Christopher L. Scott

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Christopher Scott is Small Groups Pastor at Rocky Hilly Community Church in Exeter, CA. He has more than ten years of experience leading volunteers, running nonprofit programs, and teaching the Bible in small group settings. He holds a bachelor's degree from Fresno Pacific University and master's degree from Dallas Theological Seminary.

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  • Hi Christopher,
    Are you stating as fact that Moses wrote the Creation account sometime during the Israelite 40 year sojourn in the Sinai?

    • Gary,

      Thanks for your response and for reading.

      Here’s a few answers to your questions above:
      #1 – I believe Moses wrote Genesis thru Deuteronomy around 1406 (based on a 1446 date of the Exodus). My understanding of the purpose of the Israelite creation and the description of it is based on Moses writing it.
      #2 – I believe the Israelite creation account is a literal event for two reasons. The first is that we now see all of the things described in that creation account. We see water, land, birds, etc. The second is that the Bible regularly refers to the Genesis 1 account as a literal event in Pss 104:7-8; 148:5; Rom 4:17: Heb 11:3.

      Regarding your discussion in the third paragraph about “struggle” you are looking at Genesis 3. This post focuses only on the creation account as told in Genesis 1 and 2. When Satan entered the picture in Genesis 3 the earth and everything in it had already been created. I believe your statements in that paragraph reflect an accurate understanding, but the interactions of the serpent and humans are after the creation of the earth.

      Thanks for reading and sharing, Gary.

      • But what evidence do you have for Moses being the author of the Pentateuch, Christopher? And, what evidence do you have that the Genesis creation story is an historical event other than “the Bible tells me so”?

        • Gary, Sorry I have been slow to respond. I haven’t had much time at a computer lately and I also wanted to make sure I thought through your questions above.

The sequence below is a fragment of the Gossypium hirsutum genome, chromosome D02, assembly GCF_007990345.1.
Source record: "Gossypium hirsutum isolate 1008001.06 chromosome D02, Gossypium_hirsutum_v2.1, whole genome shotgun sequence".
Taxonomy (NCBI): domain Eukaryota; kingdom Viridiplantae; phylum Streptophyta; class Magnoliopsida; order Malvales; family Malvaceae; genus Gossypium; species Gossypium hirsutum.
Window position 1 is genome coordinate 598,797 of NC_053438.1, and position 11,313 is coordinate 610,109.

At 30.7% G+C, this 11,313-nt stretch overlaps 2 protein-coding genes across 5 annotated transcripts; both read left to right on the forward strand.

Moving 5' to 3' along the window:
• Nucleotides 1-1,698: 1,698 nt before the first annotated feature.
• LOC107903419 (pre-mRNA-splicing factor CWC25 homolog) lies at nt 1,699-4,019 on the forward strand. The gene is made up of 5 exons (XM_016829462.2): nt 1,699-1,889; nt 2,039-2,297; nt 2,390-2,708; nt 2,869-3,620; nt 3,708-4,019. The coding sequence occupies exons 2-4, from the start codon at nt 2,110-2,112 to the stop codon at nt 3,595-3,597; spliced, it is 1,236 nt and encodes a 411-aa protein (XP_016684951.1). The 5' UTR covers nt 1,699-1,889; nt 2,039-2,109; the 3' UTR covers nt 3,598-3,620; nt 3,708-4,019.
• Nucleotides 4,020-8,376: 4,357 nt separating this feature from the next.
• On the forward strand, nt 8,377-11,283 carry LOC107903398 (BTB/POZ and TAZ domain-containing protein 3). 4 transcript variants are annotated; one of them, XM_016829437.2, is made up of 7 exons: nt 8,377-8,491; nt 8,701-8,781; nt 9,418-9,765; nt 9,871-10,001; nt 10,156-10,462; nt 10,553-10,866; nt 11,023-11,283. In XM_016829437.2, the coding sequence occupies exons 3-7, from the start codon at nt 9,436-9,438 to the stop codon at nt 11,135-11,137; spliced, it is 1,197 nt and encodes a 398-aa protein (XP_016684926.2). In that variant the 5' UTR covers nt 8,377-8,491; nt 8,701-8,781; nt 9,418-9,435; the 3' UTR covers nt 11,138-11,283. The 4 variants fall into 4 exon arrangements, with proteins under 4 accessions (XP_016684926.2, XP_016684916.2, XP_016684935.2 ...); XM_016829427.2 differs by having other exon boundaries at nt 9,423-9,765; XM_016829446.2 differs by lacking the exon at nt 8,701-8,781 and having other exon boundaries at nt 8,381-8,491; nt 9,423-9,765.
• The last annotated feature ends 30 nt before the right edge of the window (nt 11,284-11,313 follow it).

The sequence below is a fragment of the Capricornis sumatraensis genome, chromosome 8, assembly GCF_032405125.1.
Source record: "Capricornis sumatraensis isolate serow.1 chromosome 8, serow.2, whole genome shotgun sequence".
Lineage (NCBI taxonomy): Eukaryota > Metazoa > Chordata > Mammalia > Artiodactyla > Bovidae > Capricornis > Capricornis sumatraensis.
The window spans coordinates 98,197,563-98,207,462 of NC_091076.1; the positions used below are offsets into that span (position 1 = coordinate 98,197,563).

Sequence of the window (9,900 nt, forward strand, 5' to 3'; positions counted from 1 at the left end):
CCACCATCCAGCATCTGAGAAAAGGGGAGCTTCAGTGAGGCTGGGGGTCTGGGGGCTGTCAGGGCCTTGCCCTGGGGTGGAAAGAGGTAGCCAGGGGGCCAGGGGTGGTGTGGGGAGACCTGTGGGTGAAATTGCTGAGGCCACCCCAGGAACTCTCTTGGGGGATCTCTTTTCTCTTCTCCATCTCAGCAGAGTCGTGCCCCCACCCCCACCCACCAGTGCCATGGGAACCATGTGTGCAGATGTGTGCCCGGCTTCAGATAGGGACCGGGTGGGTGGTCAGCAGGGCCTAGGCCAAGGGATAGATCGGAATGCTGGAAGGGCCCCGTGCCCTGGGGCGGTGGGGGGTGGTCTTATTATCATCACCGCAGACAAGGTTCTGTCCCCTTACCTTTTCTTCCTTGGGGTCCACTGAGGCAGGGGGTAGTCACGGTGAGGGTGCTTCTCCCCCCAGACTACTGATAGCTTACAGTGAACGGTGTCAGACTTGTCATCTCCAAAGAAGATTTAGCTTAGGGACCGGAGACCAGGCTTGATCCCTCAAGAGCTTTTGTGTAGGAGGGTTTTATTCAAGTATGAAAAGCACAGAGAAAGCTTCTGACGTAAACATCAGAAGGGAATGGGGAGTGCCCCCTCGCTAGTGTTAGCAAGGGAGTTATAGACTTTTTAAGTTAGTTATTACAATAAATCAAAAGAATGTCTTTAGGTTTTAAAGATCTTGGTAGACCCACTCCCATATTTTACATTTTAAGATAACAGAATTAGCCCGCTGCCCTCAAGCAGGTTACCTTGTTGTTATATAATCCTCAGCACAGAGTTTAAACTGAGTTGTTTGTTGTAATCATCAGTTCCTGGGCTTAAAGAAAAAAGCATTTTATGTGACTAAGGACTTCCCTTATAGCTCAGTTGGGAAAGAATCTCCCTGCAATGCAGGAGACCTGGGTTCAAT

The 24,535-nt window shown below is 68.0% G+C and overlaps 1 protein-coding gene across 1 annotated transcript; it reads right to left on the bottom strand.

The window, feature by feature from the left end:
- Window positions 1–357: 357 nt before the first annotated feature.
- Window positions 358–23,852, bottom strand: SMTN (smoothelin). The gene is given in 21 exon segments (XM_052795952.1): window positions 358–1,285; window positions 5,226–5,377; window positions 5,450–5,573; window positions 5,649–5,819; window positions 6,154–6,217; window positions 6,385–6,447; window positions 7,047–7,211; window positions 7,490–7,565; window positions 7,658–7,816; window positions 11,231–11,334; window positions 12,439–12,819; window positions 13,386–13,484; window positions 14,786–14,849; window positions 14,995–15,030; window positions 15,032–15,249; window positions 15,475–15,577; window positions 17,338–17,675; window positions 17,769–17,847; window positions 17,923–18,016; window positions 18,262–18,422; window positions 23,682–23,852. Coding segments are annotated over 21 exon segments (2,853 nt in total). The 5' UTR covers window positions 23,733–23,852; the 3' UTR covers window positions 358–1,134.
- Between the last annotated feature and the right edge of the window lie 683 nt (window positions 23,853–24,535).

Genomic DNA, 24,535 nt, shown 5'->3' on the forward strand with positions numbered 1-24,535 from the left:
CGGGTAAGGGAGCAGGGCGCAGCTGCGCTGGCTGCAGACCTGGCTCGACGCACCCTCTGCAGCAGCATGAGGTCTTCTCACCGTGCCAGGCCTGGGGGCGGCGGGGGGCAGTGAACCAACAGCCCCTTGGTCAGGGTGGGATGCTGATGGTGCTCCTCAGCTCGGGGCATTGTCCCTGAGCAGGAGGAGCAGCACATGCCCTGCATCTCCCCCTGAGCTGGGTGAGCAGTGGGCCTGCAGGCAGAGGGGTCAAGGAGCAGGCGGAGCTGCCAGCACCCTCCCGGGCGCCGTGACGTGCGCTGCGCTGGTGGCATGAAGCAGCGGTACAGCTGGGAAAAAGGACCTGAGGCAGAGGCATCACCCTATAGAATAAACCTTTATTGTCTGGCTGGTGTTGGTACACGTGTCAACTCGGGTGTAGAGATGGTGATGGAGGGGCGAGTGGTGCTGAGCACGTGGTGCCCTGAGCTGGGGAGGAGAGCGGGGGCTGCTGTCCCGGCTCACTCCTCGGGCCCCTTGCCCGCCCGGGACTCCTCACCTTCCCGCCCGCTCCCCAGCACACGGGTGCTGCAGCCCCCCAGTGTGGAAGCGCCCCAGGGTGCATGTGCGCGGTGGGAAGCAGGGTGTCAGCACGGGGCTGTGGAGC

The Bible indicates Moses was the author of the Pentateuch/Torah based on Deut 31:9, “So Moses wrote this entire body of instruction in a book and gave it to the priests.” Some other references that Moses was the author are seen in Exod 7:14; 24:4; 34:27; Lev 1:1; 6:8; Deut 31:24-26. In the New Testament, Luke indicates that the first century believers saw Moses as the author of the Pentateuch based on Luke 24:27 and Acts 3:20-23. Paul seems to indicate the same point in Rom 10:5. Those are just a few references I know about but there are many others.

          I have read and heard a lot of the JEDP arguments but see a lot of holes in those arguments. They raise some valid points, but based on my study, Moses being the author of the Pentateuch/Torah appears to be the most likely conclusion.

          Regarding the Genesis creation story being a historical event I believe that it is a historical event for two reasons. The first is that everything described in Genesis 1 can now be seen such as light (Gen 1:3), sky (Gen 1:6), dry ground emerging from the waters (Gen 1:9), light in the sky (Gen 1:12), fish and birds (Gen 1:20), living animals and humans (Gen 1:24-26). All of those things described are what we now see on the earth. The second reason that I see the Israelite creation account as historical is because it is one complete testimony of the creation of the earth. As I outlined above in the post, there are differing creation accounts in other ANE countries. Even within the country of Egypt they had four distinct creation accounts based on the region and the gods that lived in that area of Egypt. And, within those creation accounts the references to creation are very brief. The Israelite creation account appears (at least to me) to be historical because it sets out to describe a clear picture of the beginning of the earth.

          • So you believe that the stories in the Bible are true because the Bible says they are true.

            That is begging the question, by friend.

            I would encourage you to use the same level of skepticism for the claims of your religion’s holy book as you do for the holy books of other religions.


          • Where do you believe that the fine tuning came from?